By Donald J. Trump
Tower Music Critic
|I've got Beethoven's Fifth all up here, and it's perfect.|
Duh-duh-duh-DAH. You know that, everybody knows that. It's popular. I love it, everybody loves it. And I know it first note to last. My memory is terrific. I realize that sounds like bragging, but it's true.
So our symphony decides they will do this tremendous work by Ludwig van Beethoven once again, and the maestro gets up there, and OK, he does a pretty good job with it. Not great, but acceptable. But, you know, we have to go way beyond acceptable in America, whether it's with immigration or dealing with ISIS or Beethoven or whatever.
So it starts off OK, and you can't blame him for trying his best. That's all anyone can do, right? And it goes over fine, right from the first duh-duh-duh-DAH. How could it miss? It's Beethoven's Fifth, for crying out loud. This fellow, I think his name is Tibor Kashmychek, takes the repeat of the exposition, which has got to be done, no matter how well we know duh-duh-duh-DAH.
But then we get into the development, and soon there's that marvelous measure with the fermatas, you know, and the solo oboe player — a nice guy, I'm told — has that little flourish and it's Adagio, for just that measure. And he's supposed to cut back the volume right away, after everyone plays the first held chord forte or fortissimo. But this oboe player doesn't diminish. There's a hairpin there, clear as day. A certain suspense is lost, and that's too bad. I'm not feeling good about that, and I don't think that kind of thing is what we need to make America great again, frankly. He plays all the notes in that measure loud, and you just try getting a feeling of mystery while being loud about it. Doesn't work. Doesn't work.
Was the maestro in control? I wondered. Here his oboe player is just blasting through this wonderful slow measure. Did Kashmychek say anything about that in rehearsal? Granted, an oboe is never really loud, but still. Where's the leadership? Many people say, Donald J. Trump likes to be loud, he's always loud. But when I negotiate a deal, I know the value of nuance, of subtlety. I don't go into a negotiation with both guns blazing — blam! blam! — even though nobody loves the Second Amendment more than I do. Nobody.
Slow movement, fine. Nothing very memorable, but fine. The third movement, I don't think the maestro understands it. We got so many people, they get up on that podium, wave a stick, and they're clueless. It's a shame, really. And the sad thing here, among many sad things, is that he can't seem to get a true pianissimo in the coda, and it's pretty obvious everyone should be going pitter-pat, in this great kind of hesitant, tense way, and we know something's about to burst forth. But the orchestra is mezzo-piano at best, I'm hearing, and that's being charitable about it. And some of my best friends are orchestra musicians. They're wonderful people. It's not their fault.
Finally, it all goes into that big finale, and it's triumphant, just as it's going to be when I lead this country. Look at the polls. It's inevitable. But this performance is another story. Sure it's triumphant, but it's false somehow. Who can believe it? Anyone can make a lot of noise about being triumphant, but how are they doing it? You got to ask yourself the hard questions, and be honest about what you come up with. You can't lie, and keep going on like that forever. Some people try to, but that's not my way. And this guy, and I don't like to use his name, but you should remember it — Kashmychek — doesn't get it from the very first measure. I'll explain what I mean. I'm smart, and I believe you're smart, too.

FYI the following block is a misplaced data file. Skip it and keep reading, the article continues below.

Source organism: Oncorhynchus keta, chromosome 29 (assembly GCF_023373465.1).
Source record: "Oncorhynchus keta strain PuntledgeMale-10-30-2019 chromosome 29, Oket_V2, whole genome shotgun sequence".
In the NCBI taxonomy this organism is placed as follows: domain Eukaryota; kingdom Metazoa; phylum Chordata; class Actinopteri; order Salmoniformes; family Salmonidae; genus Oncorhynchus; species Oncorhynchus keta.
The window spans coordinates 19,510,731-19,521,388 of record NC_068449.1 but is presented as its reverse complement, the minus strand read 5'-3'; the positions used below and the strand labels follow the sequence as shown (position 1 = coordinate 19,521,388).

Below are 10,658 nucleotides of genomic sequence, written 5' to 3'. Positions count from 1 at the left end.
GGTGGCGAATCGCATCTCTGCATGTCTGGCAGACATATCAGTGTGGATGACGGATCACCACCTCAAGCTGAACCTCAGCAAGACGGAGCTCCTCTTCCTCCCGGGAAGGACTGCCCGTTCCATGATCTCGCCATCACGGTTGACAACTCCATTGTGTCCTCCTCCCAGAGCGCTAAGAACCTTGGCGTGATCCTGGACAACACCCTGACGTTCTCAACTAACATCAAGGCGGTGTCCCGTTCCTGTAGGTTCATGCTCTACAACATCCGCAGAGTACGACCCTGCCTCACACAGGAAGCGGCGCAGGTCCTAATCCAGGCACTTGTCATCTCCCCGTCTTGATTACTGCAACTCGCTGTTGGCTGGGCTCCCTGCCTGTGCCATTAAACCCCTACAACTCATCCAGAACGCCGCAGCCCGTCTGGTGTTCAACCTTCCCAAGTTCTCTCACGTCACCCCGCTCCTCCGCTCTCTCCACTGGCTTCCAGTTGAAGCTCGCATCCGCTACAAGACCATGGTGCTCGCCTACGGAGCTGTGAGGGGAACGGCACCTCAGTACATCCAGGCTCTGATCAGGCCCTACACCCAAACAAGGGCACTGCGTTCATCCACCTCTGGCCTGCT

|"Elvira Madigan"'s doomed lovers: Who needs 'em?|
OK, so what else did they give us at this concert? The Mozart Piano Concerto No. 21 in C, sometimes nicknamed "Elvira Madigan." It's a shame this great piece got tied to a gloomy Swedish movie about a couple of losers, mismatched lovers who get into a suicide pact. That's not what this music is about, really. It's not what Mozart — a genius with money troubles, sure — was about. There's high spirits in it, a peppy march in the first movement, but the media doesn't want you to know about that. They'd rather sympathize with losers.
And how many people remember this foreign movie that's almost 60 years old, anyway? You don't want to think about losers when you're hearing great music. And don't get me wrong, I love Sweden. The Swedes are hard-working people; they've given us many great products — meatballs, deep-tissue massage — though that's not my thing — and Ingrid Bergman, a great actress. "Casablanca," "For Whom the Bell Tolls," tremendous, inspiring movies. As for "Elvira Madigan," try to forget about it. The soloist, Claude Arpeggio, was pretty good. I wouldn't hire him, myself; he sort of dawdled over that "Andante" they used in the movie. It's not "Largo," for heaven's sake. I suppose he was nimble enough in the outer movements, but he got all soft in the middle. It's the kind of thing that brings America down.
Well, I know you're all with me. The polls tell me that, and you've been great readers. I couldn't ask for better. Before I let you go — and I don't mean "you're fired!" — I should say the concert opened with a new piece, a commissioned something or other with a foreign title. It's obvious what the symphony is doing here: Put something that's harsh and unfamiliar on a concert with two surefire box-office hits and pat yourselves on the back for championing new music. Anyone can see through that. It doesn't really mean that ugly new piece ought to be there in the first place. When I'm president, we're going to build a wall around symphony programs, and keep this new alien stuff out. And get the International Society for Contemporary Music to pay for it.